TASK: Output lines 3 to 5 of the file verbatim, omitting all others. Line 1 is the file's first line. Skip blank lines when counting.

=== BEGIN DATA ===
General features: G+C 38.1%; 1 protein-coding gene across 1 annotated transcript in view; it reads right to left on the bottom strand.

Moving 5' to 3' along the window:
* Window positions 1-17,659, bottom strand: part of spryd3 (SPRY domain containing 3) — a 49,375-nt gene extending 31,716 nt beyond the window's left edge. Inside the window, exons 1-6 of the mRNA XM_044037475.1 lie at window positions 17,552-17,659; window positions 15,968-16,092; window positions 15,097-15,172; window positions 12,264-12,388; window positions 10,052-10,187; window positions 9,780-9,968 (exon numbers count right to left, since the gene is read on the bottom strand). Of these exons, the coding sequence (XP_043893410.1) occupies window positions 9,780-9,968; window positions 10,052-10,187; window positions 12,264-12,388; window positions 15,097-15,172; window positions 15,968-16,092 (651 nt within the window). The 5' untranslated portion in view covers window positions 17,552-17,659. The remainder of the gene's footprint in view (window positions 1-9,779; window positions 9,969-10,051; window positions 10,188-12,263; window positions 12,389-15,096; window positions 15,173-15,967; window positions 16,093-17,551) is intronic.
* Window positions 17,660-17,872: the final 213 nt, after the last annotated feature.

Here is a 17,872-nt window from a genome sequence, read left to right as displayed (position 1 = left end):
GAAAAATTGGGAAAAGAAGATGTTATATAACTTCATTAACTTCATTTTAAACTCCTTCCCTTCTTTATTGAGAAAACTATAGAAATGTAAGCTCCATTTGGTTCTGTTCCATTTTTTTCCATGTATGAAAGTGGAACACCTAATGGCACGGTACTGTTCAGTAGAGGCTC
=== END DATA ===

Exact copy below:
* Window positions 1-17,659, bottom strand: part of spryd3 (SPRY domain containing 3) — a 49,375-nt gene extending 31,716 nt beyond the window's left edge. Inside the window, exons 1-6 of the mRNA XM_044037475.1 lie at window positions 17,552-17,659; window positions 15,968-16,092; window positions 15,097-15,172; window positions 12,264-12,388; window positions 10,052-10,187; window positions 9,780-9,968 (exon numbers count right to left, since the gene is read on the bottom strand). Of these exons, the coding sequence (XP_043893410.1) occupies window positions 9,780-9,968; window positions 10,052-10,187; window positions 12,264-12,388; window positions 15,097-15,172; window positions 15,968-16,092 (651 nt within the window). The 5' untranslated portion in view covers window positions 17,552-17,659. The remainder of the gene's footprint in view (window positions 1-9,779; window positions 9,969-10,051; window positions 10,188-12,263; window positions 12,389-15,096; window positions 15,173-15,967; window positions 16,093-17,551) is intronic.
* Window positions 17,660-17,872: the final 213 nt, after the last annotated feature.

Here is a 17,872-nt window from a genome sequence, read left to right as displayed (position 1 = left end):